THE call by President Edgar Lungu for members of Parliament to visit their respective constituencies is important despite falling on deaf ears. The head of State stressed that this is essential because it will accord the lawmakers an opportunity to explain the government policies to the people.
The people will also have an opportunity to interact with their MPs and explain the problems in the constituency to them, and how best to resolve them by working together.
It is not enough to see the lawmakers during campaigns to lobby for votes. This practice is not good as it undermines President Lungu’s dream of delivering development to all parts of the country.
We voted for these MPs to work and deliver development to our constituencies. I have no problem with the lawmakers who have heeded President Lungu’s call to visit their constituencies.
My concern is about those MPs who don’t find time to visit their constituencies. How are they going to fulfil their campaign promises of delivering development? This question is their food for thought.
Some MPs give the excuse that they are very busy by virtue of holding ministerial positions. However, they should emulate the hard-working lawmakers like Minister of Justice Given Lubinda, Copperbelt Minister Bowman Lusambo, Minister of Foreign Affairs Harry Kalaba and Minister of Health Chitalu Chilufya, among others.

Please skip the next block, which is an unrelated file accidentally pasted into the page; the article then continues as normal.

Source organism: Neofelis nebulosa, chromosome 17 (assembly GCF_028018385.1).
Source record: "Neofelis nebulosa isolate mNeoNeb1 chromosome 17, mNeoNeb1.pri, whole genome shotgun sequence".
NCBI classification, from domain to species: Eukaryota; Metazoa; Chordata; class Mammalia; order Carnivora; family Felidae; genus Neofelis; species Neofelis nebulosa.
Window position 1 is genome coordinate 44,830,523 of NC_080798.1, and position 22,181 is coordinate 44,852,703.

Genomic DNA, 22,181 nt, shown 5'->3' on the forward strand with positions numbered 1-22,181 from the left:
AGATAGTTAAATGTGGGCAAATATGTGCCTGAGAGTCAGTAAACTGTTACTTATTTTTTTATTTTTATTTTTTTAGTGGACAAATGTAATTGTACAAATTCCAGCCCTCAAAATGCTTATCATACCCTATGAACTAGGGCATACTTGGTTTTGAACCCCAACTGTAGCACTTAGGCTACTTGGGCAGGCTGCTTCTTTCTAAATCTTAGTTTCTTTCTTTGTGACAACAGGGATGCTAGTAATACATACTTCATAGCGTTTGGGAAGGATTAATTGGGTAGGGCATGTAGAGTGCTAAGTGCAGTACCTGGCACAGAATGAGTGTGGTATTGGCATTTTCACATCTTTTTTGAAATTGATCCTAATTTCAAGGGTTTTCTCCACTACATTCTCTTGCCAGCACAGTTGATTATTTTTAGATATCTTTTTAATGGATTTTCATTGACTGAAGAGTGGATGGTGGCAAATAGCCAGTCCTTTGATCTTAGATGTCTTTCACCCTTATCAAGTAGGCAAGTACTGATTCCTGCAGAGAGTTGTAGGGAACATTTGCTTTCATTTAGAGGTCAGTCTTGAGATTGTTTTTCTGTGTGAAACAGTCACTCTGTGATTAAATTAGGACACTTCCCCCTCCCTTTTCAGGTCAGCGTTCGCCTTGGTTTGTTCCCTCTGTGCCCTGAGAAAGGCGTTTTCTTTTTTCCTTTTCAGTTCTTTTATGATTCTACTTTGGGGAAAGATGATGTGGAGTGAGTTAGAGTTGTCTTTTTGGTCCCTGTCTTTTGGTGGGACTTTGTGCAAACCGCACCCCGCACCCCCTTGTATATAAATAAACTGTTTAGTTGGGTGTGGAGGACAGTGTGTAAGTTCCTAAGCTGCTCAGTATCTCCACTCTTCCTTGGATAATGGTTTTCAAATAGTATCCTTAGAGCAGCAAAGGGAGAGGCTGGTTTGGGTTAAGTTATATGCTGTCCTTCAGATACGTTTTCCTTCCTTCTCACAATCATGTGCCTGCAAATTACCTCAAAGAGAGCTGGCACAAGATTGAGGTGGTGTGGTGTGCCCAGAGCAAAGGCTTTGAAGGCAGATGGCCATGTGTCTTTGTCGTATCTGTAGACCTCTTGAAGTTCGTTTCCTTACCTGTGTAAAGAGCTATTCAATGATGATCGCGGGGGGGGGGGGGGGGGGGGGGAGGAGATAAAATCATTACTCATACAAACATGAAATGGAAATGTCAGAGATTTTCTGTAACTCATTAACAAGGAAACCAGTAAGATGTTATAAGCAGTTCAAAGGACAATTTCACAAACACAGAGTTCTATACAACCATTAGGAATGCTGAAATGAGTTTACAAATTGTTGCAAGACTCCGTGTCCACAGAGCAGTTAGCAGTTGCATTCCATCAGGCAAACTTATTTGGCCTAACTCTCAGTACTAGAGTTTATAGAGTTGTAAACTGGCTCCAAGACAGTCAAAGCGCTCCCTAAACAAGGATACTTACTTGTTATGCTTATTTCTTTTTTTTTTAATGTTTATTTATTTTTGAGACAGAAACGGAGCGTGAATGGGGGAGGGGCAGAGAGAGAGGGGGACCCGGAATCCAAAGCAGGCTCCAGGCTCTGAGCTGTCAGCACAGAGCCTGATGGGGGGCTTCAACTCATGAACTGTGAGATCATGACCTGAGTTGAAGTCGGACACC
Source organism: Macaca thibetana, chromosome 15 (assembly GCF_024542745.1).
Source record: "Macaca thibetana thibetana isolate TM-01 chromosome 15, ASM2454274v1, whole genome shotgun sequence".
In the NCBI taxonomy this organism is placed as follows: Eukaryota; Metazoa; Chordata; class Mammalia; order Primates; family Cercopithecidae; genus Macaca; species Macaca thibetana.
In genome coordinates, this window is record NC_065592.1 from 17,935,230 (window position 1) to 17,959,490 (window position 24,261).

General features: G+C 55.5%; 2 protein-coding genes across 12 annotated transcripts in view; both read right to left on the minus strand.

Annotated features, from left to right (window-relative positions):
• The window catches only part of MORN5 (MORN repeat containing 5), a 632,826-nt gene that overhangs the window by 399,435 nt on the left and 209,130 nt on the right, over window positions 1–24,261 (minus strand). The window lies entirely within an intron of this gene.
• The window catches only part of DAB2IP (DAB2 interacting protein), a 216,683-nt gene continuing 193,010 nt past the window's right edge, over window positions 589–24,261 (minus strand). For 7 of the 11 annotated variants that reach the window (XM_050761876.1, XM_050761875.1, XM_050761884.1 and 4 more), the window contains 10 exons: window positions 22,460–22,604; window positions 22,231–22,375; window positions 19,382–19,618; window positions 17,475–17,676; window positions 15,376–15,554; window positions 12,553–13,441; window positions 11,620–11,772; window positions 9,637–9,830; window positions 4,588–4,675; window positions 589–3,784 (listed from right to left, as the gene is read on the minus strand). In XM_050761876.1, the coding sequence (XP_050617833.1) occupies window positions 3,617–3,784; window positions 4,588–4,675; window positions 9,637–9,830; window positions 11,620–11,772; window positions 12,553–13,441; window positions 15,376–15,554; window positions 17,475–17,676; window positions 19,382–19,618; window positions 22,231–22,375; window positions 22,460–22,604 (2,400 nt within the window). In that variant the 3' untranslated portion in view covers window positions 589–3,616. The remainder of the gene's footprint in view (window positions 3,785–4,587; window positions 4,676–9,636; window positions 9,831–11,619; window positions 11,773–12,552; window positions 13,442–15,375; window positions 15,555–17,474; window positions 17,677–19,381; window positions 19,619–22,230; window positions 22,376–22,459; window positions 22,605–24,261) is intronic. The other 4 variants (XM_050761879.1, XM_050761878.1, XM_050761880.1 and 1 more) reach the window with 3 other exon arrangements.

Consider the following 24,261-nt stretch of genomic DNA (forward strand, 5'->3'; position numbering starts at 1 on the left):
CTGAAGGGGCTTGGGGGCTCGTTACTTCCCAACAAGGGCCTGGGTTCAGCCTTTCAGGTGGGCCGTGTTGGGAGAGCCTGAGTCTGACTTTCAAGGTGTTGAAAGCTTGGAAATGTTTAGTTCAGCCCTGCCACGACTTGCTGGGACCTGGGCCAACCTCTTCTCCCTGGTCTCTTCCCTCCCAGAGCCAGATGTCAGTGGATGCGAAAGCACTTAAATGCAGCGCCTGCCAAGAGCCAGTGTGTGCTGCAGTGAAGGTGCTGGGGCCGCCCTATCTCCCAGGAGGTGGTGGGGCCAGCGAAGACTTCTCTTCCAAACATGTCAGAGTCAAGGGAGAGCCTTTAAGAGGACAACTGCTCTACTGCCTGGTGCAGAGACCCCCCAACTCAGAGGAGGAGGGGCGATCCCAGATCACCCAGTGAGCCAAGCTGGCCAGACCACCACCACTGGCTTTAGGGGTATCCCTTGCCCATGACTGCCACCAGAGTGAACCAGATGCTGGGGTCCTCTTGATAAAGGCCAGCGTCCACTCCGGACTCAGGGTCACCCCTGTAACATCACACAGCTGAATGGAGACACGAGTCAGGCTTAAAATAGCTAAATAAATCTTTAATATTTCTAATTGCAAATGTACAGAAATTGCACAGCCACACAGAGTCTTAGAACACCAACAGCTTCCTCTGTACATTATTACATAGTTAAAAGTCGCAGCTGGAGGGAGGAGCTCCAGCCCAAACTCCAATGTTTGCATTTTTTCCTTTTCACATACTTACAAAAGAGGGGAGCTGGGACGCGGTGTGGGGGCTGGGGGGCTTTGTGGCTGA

The above-named lawmakers find time to visit their constituencies despite their very busy work schedule.
If truth be told, it is this one: Matero MP Lloyd Kaziya, who doesn’t visit his constituency.
He is different from his predecessor, Miles Sampa, the former deputy minister of Commerce.
Mr Sampa initiated and implemented a number of development projects.
He started working immediately he became the Matero MP.
It is high time Mr Kaziya started visiting his constituency in line with President Lungu’s call for the MPs to visit their constituencies.